The halal journal nov dec ’10 marketing to global muslims-identifying & understanding brand risks


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Tackling the Brand Risk in marketing to the global Muslim community

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The halal journal nov dec ’10 marketing to global muslims-identifying & understanding brand risks

  1. 1. The Halal Journal | Nov+Dec 2010 | 24 Words by Joy AbdullahMARKETING TO GLOBAL MUSLIMS Identifying and understanding brand risks Feature.indd 24 10/21/10 9:26:36 AM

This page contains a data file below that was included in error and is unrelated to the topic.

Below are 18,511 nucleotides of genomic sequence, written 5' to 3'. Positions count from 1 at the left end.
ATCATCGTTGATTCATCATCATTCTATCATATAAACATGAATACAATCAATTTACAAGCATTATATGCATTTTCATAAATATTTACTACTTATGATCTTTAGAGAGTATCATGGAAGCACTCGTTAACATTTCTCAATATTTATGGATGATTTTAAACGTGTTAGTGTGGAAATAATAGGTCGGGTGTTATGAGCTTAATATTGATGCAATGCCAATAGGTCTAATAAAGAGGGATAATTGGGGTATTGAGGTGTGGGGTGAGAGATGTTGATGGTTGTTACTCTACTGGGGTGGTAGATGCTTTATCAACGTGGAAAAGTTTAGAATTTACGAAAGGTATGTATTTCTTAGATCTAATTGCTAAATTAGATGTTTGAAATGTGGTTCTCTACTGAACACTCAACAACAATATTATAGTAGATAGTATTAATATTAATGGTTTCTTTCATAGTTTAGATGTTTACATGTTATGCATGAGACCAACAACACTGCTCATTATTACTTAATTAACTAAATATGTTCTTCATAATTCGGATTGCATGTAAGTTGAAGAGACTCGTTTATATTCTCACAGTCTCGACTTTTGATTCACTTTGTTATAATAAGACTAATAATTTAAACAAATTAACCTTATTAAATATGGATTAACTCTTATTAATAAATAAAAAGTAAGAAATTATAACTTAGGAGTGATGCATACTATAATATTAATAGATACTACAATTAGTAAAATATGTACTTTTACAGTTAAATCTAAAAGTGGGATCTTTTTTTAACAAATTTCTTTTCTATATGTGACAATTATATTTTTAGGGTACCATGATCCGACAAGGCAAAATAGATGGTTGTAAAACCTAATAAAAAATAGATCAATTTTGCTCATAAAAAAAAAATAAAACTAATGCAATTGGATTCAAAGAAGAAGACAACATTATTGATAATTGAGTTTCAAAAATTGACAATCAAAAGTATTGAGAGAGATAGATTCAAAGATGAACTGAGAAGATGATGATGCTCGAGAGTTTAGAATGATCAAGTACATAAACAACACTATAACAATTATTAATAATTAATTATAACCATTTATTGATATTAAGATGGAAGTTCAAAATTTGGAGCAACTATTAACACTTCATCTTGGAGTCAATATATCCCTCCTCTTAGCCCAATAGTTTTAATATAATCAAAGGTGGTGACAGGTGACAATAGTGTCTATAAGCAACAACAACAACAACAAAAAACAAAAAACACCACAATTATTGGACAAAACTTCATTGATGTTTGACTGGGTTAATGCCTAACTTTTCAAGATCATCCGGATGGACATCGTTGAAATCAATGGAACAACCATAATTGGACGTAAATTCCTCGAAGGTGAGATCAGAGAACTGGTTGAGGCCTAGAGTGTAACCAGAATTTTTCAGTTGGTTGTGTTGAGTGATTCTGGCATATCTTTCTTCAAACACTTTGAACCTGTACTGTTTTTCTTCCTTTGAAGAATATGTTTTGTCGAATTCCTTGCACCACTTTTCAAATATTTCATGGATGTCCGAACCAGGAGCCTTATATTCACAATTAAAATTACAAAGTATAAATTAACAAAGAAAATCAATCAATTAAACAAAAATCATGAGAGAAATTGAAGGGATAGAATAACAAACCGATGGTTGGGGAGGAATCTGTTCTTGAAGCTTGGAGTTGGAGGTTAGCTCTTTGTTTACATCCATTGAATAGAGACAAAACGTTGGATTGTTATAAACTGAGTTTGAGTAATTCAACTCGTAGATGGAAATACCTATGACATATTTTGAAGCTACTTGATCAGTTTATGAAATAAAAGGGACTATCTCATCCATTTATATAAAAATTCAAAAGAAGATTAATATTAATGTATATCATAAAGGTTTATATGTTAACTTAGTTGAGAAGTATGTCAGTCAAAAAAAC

2. 2. The Halal Journal | Nov+Dec 2010 | 25 What lead to this phenomenon? In the past decade, Asia’s one billion-strong Muslim population has grown by 12 per cent. In Europe, the gain is closer to 140 per cent, rapidly outpacing the rest of the population. More than 30 million Muslims live in the Russian Federation. In Britain, Muslims are the quickest-growing segment of the middle class, chalking up an average of 3.4 children against the national average of 1.9. At current growth rate it is projected that 50 per cent of the world’s population will be Muslims by 2050; resulting in an already discernable shift in global economic power. In four years, the GDP (Gross Domestic Product) of BRIC (Brazil, Russia, India and China) plus Indonesia, Turkey and Mexico will be 11 per cent higher than that of the current G7 countries. With such critical mass, has come spending power. The Halal food category is estimated at USD560 billion, in which America’s eight million Muslims spend a reported USD170 billion annually while, those in the UK fork out USD31.5 billion, and those in France another USD7.1 billion a year. Other key categories like Islamic finance are estimated to be at USD400 billion and growing at about 15 per cent a year. The availability of new products and services and a rising demand for mainstream products and services is making the global Muslim market a very attractive segment for brand marketers. What does Halal mean today? Traditionally, the term “Halal” was associated with the dietary requirements of the Muslim community. It meant avoiding pork and alcohol and buying specially slaughtered meat. But now, young global Muslims, with strong purchasing powers are hungry for more mainstream products and services that fulfil their specific needs—giving rise to a host of categories under the umbrella of Halal category. Who are today’s Global Muslim Consumers? 70 per cent of the Arab world is under 25-years-old, while two- thirds of the Muslim community in Europe and North America is under 30. Given this “youth” of the global Muslim community, it is no wonder that categories like cosmetics and fashion is becoming more and more popular. Halal cosmetics are one of the fastest growing sectors of the Halal industry, worth around USD560 million annually (as per Epoc Messe Frankfurt). Identifying the risks For a brand entering this market, the planning requirements are not any different from entering any other market or segment-- identifying the key markets, researching the impact of the existing product portfolio on the Muslim community of that market, evaluating the competitions’ actions in order to benchmark and obtain best practices and finally doing an opportunity cost analysis to obtain earnings and brand sustainability—are all but a must in planning for establishing a successful brand. But the key is in understanding the psyche and emotional needs of the young Muslim consumer. Especially given that they are online and tech-savvy. Quoting the Marketing Week, “Muslim consumers are a growing, influential and extremely loyal group, making them a desirable market for mainstream brands. But reaching them requires more than launching Shariah- The global Muslim consumer market segment is intriguing marketers across product categories as the global Halal industry has exploded! Spanning from food, to fashion, to finance and pharmaceuticals, Halal today is big business, and multinationals and independent entrepreneurs are scrambling for a piece of the USD2 trillion market (as estimated by the global consulting group AT Kearney). Feature.indd 25 10/21/10 9:26:42 AM